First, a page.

- An allergy test. If your doctor suspects that allergies might be triggering your chronic sinusitis, he or she might recommend an allergy skin test. A skin test is safe and quick and can help detect what allergen is responsible for your nasal flare-ups.
- Samples from your nasal and sinus discharge (cultures). Cultures are generally unnecessary for diagnosing chronic sinusitis. However, when the condition fails to respond to treatment or is worsening, your doctor may swab inside your nose to collect samples that might help determine the cause, such as bacteria or fungi.
The upper left illustration shows the frontal (A) and maxillary (B) sinuses, as well as the ostiomeatal complex (C). In endoscopic sinus surgery (right illustration), your doctor uses a thin tube (endoscope) and tiny cutting tools to open the blocked passage and restore natural drainage (D).
Treatments for chronic sinusitis include:
- Nasal corticosteroids. These nasal sprays help prevent and treat inflammation. Examples include fluticasone, triamcinolone, budesonide, mometasone and beclomethasone. If the sprays aren't effective enough, your doctor might recommend rinsing with a solution of saline mixed with drops of budesonide or using a nasal mist of the solution.
- Saline nasal irrigation, with nasal sprays or solutions, reduces drainage and rinses away irritants and allergies.
- Oral or injected corticosteroids. These medications are used to relieve inflammation from severe sinusitis, especially if you also have nasal polyps. Oral corticosteroids can cause serious side effects when used long-term, so they're used only to treat severe symptoms.
- Allergy medications. If allergies are causing sinusitis, your doctor may recommend allergy medications.
- Aspirin desensitization treatment, if you have reactions to aspirin that cause sinusitis and nasal polyps. Under medical supervision, you're gradually given larger doses of aspirin to increase your tolerance.
- Antifungal treatment. If your infection is due to fungi, you may have antifungal treatment.
- Medication to treat nasal polyps and chronic sinusitis. If you have nasal polyps and chronic sinusitis, your doctor may give you an injection of dupilumab or omalizumab to treat your condition. These medications may reduce the size of the nasal polyps and lessen congestion.
Antibiotics are sometimes necessary for sinusitis if your infection is caused by bacteria. If your doctor can't rule out an underlying infection, he or she might recommend an antibiotic, sometimes with other medications.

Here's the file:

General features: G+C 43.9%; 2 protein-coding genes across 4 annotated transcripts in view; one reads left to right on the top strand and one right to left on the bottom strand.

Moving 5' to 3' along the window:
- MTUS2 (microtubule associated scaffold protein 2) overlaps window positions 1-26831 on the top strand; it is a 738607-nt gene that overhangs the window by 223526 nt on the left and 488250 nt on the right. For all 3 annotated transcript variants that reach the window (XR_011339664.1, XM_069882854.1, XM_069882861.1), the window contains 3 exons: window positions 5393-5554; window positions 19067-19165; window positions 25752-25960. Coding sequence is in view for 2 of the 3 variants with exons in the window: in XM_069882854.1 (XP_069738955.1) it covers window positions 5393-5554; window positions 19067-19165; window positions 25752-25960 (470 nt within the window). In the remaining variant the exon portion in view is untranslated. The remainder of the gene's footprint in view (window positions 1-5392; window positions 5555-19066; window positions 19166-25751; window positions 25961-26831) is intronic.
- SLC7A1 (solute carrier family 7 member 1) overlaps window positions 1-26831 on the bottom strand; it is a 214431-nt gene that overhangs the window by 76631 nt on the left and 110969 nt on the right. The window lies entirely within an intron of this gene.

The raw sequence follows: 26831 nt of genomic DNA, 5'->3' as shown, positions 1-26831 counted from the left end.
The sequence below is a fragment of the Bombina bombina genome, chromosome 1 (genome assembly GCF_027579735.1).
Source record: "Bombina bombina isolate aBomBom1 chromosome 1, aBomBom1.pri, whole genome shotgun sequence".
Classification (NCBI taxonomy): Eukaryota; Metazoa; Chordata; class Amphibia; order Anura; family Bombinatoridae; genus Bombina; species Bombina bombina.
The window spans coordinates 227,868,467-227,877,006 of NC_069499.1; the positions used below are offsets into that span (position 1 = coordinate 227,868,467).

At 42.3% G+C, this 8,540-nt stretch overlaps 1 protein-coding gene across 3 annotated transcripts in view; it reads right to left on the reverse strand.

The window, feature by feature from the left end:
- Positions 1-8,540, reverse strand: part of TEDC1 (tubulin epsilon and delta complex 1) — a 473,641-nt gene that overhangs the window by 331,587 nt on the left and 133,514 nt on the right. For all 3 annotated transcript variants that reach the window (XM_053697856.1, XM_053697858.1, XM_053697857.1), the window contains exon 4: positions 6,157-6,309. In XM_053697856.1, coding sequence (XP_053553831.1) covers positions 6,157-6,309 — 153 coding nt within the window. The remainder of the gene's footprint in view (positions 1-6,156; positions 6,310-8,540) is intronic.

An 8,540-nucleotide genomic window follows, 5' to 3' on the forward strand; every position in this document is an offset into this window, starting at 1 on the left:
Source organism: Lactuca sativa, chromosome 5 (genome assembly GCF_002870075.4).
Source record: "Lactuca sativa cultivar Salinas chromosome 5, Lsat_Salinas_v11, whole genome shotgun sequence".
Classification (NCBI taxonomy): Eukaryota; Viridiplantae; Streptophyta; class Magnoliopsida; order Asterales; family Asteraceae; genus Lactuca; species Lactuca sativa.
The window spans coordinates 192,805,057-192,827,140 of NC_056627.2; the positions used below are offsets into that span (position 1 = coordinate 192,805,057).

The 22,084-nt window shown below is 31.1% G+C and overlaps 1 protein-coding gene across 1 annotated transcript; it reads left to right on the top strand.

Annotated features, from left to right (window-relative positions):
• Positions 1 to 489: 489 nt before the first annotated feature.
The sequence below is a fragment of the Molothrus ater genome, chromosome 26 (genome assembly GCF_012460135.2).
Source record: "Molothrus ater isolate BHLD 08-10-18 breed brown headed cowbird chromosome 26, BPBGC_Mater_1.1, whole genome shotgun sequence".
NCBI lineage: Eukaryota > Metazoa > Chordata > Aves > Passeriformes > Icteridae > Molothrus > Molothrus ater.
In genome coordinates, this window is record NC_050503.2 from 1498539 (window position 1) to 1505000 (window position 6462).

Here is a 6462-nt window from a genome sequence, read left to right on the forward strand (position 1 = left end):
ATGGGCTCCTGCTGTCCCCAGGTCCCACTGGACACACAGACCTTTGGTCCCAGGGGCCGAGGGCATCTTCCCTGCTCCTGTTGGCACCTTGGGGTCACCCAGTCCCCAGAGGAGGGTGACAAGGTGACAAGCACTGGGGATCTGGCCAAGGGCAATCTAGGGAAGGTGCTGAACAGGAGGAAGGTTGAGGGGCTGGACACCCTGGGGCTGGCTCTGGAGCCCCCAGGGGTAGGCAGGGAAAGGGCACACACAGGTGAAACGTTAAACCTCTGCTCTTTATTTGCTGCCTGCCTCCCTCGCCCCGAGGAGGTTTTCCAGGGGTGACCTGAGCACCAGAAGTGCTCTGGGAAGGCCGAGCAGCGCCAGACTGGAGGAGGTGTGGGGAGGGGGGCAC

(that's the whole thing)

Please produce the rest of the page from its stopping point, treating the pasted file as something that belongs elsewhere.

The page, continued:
If allergies are contributing to your sinusitis, allergy shots (immunotherapy) that help reduce the body's reaction to specific allergens might improve the condition.
In cases resistant to treatment or medication, endoscopic sinus surgery might be an option. For this procedure, the doctor uses a thin, flexible tube with an attached light (endoscope) to explore your sinus passages.
Depending on the source of the blockage, the doctor might use various instruments to remove tissue or shave away a polyp that's causing nasal blockage. Enlarging a narrow sinus opening also may be an option to promote drainage.
Lifestyle and home remedies
A neti pot is a container designed to rinse the nasal cavity.
These self-help steps can help relieve sinusitis symptoms:
- Rest. This can help your body fight inflammation and speed recovery.
- Moisturize your sinuses. Drape a towel over your head as you breathe in the vapor from a bowl of medium-hot water. Keep the vapor directed toward your face. Or take a hot shower, breathing in the warm, moist air to help ease pain and help mucus drain.
- Warm compress. A warm compress on your nose and forehead may help relieve the pressure in your sinuses.
- Rinse out your nasal passages. Use a specially designed squeeze bottle, saline canister or neti pot to rinse your nasal passages. This home remedy, called nasal lavage, can help clear your sinuses.
Preparing for an appointment
You'll likely see your primary care doctor first for symptoms of sinusitis. If you've had several episodes of acute sinusitis or appear to have chronic sinusitis, your doctor may refer you to an allergist or an ear, nose and throat specialist for evaluation and treatment.
When you see your doctor, expect a thorough examination of your sinuses. Here's information to help you get ready for your appointment.
What you can do
Make a list of:
- Your symptoms, including any that seem unrelated to the reason for your appointment
- Key personal information, including whether you have allergies or asthma, and family medical history
- All medications, vitamins or other supplements you've recently been taking, including the doses
- Questions to ask your doctor
For chronic sinusitis, questions to ask your doctor include:
- What's the most likely cause of my symptoms?
- What tests do I need?
- Is my condition likely temporary or chronic?
- What treatments are available and which do you recommend for me?
- I have these other health conditions. How can I best manage these conditions together?
- Should I see a specialist?
- Are there brochures or other printed material I can have? What websites do you recommend?
Don't hesitate to ask other questions.
What to expect from your doctor
Your doctor is likely to ask you questions, such as:
- When did your symptoms begin?
- Have your symptoms been continuous or occasional?
- How severe are your symptoms?
- Does anything seem to improve your symptoms?
- What, if anything, appears to worsen your symptoms?
Content Last Updated: July 16, 2021